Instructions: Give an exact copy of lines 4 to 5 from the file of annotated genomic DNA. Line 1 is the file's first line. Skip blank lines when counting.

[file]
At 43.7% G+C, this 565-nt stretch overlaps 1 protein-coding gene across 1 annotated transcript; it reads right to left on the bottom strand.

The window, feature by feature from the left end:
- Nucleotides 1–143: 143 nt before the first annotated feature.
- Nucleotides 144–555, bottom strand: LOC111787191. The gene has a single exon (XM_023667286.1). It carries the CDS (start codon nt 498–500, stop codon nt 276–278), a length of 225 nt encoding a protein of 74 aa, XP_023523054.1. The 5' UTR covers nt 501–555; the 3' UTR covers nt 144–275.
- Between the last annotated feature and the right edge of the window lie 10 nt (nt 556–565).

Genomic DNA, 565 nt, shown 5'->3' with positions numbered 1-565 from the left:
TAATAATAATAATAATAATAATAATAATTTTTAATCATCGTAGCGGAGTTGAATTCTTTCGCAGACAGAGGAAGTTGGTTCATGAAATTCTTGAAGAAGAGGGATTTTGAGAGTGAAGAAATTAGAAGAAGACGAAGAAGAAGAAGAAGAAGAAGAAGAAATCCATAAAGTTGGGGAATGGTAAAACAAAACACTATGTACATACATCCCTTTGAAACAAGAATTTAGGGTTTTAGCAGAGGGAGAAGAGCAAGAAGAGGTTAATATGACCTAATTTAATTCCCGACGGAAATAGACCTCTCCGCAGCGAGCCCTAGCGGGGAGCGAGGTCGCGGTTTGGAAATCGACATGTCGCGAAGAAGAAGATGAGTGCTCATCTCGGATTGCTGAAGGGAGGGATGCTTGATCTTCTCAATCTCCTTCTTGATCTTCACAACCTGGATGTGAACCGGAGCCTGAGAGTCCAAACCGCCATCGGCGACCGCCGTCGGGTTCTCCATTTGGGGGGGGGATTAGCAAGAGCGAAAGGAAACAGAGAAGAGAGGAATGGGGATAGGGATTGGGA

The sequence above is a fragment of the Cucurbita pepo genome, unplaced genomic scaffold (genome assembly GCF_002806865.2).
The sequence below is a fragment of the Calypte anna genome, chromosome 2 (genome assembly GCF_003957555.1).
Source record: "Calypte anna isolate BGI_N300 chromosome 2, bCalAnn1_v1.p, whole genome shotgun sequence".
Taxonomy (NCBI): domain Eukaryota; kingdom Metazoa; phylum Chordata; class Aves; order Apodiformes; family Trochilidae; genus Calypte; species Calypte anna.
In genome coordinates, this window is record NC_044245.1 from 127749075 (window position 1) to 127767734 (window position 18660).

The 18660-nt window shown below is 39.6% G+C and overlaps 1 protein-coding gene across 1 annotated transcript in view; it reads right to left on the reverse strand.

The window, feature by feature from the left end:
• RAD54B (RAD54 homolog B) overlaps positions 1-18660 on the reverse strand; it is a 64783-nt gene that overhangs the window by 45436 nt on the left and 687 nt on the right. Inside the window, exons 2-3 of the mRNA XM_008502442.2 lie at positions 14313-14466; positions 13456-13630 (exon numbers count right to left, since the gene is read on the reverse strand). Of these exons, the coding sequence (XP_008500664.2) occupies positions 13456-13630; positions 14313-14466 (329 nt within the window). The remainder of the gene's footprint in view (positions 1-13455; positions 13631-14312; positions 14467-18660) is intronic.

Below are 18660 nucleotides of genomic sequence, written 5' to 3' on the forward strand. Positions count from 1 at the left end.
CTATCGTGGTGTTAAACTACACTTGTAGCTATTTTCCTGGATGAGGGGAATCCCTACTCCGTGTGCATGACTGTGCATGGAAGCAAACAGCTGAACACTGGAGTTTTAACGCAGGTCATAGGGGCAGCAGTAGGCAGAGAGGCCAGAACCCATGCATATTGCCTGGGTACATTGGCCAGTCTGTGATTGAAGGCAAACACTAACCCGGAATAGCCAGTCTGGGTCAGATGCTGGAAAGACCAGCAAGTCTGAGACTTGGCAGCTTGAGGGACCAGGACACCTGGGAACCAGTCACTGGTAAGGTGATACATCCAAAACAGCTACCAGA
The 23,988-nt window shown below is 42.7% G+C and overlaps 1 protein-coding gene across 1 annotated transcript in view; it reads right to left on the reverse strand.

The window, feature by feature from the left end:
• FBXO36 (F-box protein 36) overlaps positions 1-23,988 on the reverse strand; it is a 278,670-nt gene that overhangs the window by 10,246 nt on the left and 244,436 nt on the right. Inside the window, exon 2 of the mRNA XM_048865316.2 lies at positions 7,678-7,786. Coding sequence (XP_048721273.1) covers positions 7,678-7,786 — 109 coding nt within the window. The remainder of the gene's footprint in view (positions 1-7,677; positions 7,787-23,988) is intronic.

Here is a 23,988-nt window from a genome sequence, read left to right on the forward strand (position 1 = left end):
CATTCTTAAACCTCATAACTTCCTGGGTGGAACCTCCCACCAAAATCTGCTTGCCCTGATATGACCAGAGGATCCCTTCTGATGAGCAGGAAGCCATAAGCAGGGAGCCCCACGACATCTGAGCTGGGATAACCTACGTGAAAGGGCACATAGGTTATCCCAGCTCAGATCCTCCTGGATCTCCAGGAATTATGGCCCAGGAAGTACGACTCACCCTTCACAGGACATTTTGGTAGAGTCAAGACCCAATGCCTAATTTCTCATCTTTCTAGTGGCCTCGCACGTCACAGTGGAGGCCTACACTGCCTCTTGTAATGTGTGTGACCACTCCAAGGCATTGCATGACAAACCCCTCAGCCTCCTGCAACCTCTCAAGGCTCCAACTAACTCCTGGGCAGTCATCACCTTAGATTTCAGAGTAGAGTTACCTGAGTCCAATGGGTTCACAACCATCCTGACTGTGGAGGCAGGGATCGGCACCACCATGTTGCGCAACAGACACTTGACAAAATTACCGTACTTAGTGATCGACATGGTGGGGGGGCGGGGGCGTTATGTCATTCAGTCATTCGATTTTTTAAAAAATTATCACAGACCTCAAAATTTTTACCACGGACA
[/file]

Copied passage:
- Nucleotides 144–555, bottom strand: LOC111787191. The gene has a single exon (XM_023667286.1). It carries the CDS (start codon nt 498–500, stop codon nt 276–278), a length of 225 nt encoding a protein of 74 aa, XP_023523054.1. The 5' UTR covers nt 501–555; the 3' UTR covers nt 144–275.
- Between the last annotated feature and the right edge of the window lie 10 nt (nt 556–565).